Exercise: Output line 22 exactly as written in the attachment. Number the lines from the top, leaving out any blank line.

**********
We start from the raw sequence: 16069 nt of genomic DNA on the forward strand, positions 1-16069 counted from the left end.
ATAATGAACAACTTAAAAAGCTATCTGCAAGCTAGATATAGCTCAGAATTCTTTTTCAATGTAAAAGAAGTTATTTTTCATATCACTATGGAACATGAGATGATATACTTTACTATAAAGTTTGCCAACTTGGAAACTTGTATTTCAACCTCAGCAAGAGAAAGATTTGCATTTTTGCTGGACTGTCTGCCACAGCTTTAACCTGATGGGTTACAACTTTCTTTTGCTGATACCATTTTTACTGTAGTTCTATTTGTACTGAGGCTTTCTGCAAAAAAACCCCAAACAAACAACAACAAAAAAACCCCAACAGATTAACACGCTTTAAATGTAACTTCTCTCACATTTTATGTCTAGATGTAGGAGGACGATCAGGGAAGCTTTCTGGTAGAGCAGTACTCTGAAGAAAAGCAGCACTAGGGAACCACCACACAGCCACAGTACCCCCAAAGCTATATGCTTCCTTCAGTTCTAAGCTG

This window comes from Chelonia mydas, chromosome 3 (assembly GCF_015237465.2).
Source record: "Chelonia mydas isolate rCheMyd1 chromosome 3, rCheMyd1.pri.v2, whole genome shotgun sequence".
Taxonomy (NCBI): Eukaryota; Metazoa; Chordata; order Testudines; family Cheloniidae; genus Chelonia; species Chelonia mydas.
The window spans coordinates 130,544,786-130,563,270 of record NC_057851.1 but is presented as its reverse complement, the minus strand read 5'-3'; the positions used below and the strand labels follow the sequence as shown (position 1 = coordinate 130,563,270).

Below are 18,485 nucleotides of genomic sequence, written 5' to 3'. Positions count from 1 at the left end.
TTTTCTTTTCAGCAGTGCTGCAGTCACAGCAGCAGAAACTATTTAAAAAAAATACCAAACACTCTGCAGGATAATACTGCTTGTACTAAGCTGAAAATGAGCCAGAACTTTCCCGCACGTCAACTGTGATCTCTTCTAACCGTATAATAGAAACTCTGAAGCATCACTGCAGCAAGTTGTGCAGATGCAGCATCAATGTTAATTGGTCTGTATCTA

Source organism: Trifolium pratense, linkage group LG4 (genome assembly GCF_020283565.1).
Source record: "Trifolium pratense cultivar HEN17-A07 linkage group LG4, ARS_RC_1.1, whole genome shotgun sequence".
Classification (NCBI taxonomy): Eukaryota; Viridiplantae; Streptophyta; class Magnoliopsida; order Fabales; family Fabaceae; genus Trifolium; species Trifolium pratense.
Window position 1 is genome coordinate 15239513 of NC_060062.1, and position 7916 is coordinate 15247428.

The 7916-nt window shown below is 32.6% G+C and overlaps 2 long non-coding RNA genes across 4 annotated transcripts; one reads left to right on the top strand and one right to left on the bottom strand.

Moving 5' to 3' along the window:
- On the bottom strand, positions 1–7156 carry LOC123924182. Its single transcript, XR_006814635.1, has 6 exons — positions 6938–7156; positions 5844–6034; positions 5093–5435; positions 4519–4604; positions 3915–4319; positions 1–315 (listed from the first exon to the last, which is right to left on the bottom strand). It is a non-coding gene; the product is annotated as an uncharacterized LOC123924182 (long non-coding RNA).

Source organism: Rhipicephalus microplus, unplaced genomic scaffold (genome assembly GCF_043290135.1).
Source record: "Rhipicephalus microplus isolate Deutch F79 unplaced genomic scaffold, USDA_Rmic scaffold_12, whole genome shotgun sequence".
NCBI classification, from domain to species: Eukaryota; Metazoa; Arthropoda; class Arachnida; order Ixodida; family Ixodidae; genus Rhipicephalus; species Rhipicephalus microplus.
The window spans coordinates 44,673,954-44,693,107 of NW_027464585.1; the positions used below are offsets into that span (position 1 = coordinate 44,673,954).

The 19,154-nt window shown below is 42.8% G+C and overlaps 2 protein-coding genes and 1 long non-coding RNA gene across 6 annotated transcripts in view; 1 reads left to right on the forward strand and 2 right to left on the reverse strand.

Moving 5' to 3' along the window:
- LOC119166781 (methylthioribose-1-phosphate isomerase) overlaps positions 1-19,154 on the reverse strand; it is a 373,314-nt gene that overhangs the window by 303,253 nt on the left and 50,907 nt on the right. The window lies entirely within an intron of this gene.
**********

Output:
- LOC119166781 (methylthioribose-1-phosphate isomerase) overlaps positions 1-19,154 on the reverse strand; it is a 373,314-nt gene that overhangs the window by 303,253 nt on the left and 50,907 nt on the right. The window lies entirely within an intron of this gene.